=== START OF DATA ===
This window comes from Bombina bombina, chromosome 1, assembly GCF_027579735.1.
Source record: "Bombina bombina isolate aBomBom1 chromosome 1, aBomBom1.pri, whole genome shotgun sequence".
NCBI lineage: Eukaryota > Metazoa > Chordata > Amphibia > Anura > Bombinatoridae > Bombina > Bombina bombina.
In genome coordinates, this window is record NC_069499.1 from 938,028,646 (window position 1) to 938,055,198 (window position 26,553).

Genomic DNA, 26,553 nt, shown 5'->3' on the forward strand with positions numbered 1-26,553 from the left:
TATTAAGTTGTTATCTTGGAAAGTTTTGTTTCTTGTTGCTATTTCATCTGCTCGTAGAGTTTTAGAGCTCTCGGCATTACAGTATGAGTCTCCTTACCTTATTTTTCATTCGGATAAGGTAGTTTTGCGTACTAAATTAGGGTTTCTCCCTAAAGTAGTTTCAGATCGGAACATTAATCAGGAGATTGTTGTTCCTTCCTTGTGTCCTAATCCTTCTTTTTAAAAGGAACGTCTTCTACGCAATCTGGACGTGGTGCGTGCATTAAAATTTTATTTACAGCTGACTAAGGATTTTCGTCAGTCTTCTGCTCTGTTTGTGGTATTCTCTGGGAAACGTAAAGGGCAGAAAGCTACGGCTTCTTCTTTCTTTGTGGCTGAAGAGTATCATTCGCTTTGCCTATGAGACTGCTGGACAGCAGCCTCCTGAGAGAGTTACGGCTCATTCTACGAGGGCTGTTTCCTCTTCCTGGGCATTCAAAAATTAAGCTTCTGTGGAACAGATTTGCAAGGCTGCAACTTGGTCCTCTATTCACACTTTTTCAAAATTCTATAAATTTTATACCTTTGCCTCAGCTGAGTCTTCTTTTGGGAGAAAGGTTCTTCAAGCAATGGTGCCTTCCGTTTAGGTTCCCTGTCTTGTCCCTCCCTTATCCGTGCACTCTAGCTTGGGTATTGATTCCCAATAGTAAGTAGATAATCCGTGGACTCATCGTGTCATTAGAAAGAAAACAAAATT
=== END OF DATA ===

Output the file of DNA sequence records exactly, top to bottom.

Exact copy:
This window comes from Bombina bombina, chromosome 1, assembly GCF_027579735.1.
Source record: "Bombina bombina isolate aBomBom1 chromosome 1, aBomBom1.pri, whole genome shotgun sequence".
NCBI lineage: Eukaryota > Metazoa > Chordata > Amphibia > Anura > Bombinatoridae > Bombina > Bombina bombina.
In genome coordinates, this window is record NC_069499.1 from 938,028,646 (window position 1) to 938,055,198 (window position 26,553).

Genomic DNA, 26,553 nt, shown 5'->3' on the forward strand with positions numbered 1-26,553 from the left:
TATTAAGTTGTTATCTTGGAAAGTTTTGTTTCTTGTTGCTATTTCATCTGCTCGTAGAGTTTTAGAGCTCTCGGCATTACAGTATGAGTCTCCTTACCTTATTTTTCATTCGGATAAGGTAGTTTTGCGTACTAAATTAGGGTTTCTCCCTAAAGTAGTTTCAGATCGGAACATTAATCAGGAGATTGTTGTTCCTTCCTTGTGTCCTAATCCTTCTTTTTAAAAGGAACGTCTTCTACGCAATCTGGACGTGGTGCGTGCATTAAAATTTTATTTACAGCTGACTAAGGATTTTCGTCAGTCTTCTGCTCTGTTTGTGGTATTCTCTGGGAAACGTAAAGGGCAGAAAGCTACGGCTTCTTCTTTCTTTGTGGCTGAAGAGTATCATTCGCTTTGCCTATGAGACTGCTGGACAGCAGCCTCCTGAGAGAGTTACGGCTCATTCTACGAGGGCTGTTTCCTCTTCCTGGGCATTCAAAAATTAAGCTTCTGTGGAACAGATTTGCAAGGCTGCAACTTGGTCCTCTATTCACACTTTTTCAAAATTCTATAAATTTTATACCTTTGCCTCAGCTGAGTCTTCTTTTGGGAGAAAGGTTCTTCAAGCAATGGTGCCTTCCGTTTAGGTTCCCTGTCTTGTCCCTCCCTTATCCGTGCACTCTAGCTTGGGTATTGATTCCCAATAGTAAGTAGATAATCCGTGGACTCATCGTGTCATTAGAAAGAAAACAAAATT